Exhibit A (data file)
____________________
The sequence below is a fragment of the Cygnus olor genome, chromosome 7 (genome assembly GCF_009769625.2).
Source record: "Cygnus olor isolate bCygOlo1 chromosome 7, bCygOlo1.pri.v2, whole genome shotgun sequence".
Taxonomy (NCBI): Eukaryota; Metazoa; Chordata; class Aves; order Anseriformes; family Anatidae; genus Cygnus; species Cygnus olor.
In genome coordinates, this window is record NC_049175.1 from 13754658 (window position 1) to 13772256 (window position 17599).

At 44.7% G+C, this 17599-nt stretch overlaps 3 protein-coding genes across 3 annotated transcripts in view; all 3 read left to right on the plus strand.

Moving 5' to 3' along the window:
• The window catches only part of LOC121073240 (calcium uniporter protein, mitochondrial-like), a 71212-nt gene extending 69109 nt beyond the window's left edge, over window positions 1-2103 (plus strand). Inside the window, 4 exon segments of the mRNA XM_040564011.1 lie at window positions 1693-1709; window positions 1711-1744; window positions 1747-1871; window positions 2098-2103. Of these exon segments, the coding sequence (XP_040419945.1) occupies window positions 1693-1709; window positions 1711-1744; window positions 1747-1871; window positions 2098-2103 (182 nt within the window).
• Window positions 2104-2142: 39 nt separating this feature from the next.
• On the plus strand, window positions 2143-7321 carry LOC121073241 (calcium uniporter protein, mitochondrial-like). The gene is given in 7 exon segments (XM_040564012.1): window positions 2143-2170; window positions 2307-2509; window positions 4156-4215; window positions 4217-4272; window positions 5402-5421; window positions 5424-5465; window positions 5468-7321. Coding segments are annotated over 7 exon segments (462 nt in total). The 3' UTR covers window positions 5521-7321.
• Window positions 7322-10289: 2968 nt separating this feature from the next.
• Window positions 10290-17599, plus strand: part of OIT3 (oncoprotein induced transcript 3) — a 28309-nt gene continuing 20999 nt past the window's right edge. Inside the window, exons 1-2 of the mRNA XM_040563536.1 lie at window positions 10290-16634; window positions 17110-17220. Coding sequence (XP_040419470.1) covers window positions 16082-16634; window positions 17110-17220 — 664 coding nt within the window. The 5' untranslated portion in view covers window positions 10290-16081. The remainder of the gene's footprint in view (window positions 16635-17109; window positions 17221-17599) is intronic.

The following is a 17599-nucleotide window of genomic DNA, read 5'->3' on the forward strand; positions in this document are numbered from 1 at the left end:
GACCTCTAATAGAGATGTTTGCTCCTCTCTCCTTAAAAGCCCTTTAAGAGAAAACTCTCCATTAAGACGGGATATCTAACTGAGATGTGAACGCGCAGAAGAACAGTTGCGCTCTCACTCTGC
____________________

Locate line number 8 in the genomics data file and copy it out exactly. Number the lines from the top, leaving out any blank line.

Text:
• Window positions 2104-2142: 39 nt separating this feature from the next.